Google Wave is “totally inaccessible.” According to Web Accessibility in Mind’s (Web AIM) Jared Smith.
Smith’s list of Google Wave’s inaccessible aspects is quite disappointing:
- Alternative text is not provided for any images.
- Background images are used to convey content.
- Roles, states, and other accessibility properties are not defined.
- There is no document or heading structure or semantics. None! Not even a list!
- Form elements do not have labels or titles.
- Keyboard focus indication is hidden, making keyboard navigation nearly impossible.
- Most interactive elements are not in the tab order or do not respond to keyboard activation.
- Keyboard focus is often trapped, requiring the page or browser to be closed to resume keyboard navigation.
- The application becomes unusable and unreadable when text size is increased only slightly.
I concur with Smith’s hope that Google Wave will be made into an accessible product. It’s too bad that accessibility was not part of the initial framework of Google Wave. How many times do we have to experience something built with either brick/mortar or “1’s and 0’s” that is not accessible for all users? Ableism is so pervasive. C’mon Google…you can’t really be “great” if you’re not making great things for everyone to use.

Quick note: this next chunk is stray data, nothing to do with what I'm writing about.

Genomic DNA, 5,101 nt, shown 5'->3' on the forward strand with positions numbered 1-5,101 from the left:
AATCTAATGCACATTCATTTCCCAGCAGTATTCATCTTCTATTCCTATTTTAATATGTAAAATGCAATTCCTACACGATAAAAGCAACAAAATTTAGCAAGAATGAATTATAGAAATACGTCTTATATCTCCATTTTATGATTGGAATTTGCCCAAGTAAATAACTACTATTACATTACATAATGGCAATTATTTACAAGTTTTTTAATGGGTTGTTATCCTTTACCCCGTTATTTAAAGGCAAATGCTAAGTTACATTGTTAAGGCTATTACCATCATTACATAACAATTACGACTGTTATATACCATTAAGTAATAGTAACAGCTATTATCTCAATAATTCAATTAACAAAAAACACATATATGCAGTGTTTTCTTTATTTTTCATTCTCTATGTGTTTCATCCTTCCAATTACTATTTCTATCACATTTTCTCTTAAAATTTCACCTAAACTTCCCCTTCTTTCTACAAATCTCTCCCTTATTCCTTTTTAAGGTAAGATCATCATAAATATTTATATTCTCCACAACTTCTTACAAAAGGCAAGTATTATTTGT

Target settles lawsuit with advocates for blind
Target Corp. will revamp its Web site to make it more accessible for the blind and pay $6 million in damages to plaintiffs who joined a class action lawsuit against the retailer, under a settlement announced yesterday with the National Federation of the Blind.
Virginia Tech Tries ‘Compliance Sheriff’ To Improve Web Site Accessibility
Virginia Tech has selected HiSoftware’s Compliance Sheriff to address management of its Web site accessibility. Compliance Sheriff is a browser-based service that crawls a Web site and compares pages against a user-defined set of criteria. The tool will compare the school’s site against world-wide accessibility guidelines such as the federally-defined Section 508, which addresses how technology should be designed to enable its use by people with physical impairments, and Web Content Accessibility Guidelines (WCAG) 1.0/2.0, from the World Wide Web Consortium, which address Web content and mobile Web applications.
Multimedia/Flash Screenreader Tango
Screenreaders don’t like flash, and I’ve invested huge amounts of time to try and satisfy the requirements of a flash (SlideshowPro) feature spot being “cool” and compliant at the same time. It ain’t easy folks. And there are quite a few universities deploying homepage flash content that isn’t accessible. And you know who you are.
WebAnywhere provides access to the web from any machine with a modern web browser and some way to play audio. It is useful for web developers who would like to check their pages for accessibility and for blind web users using a computer where no other screen reader is available.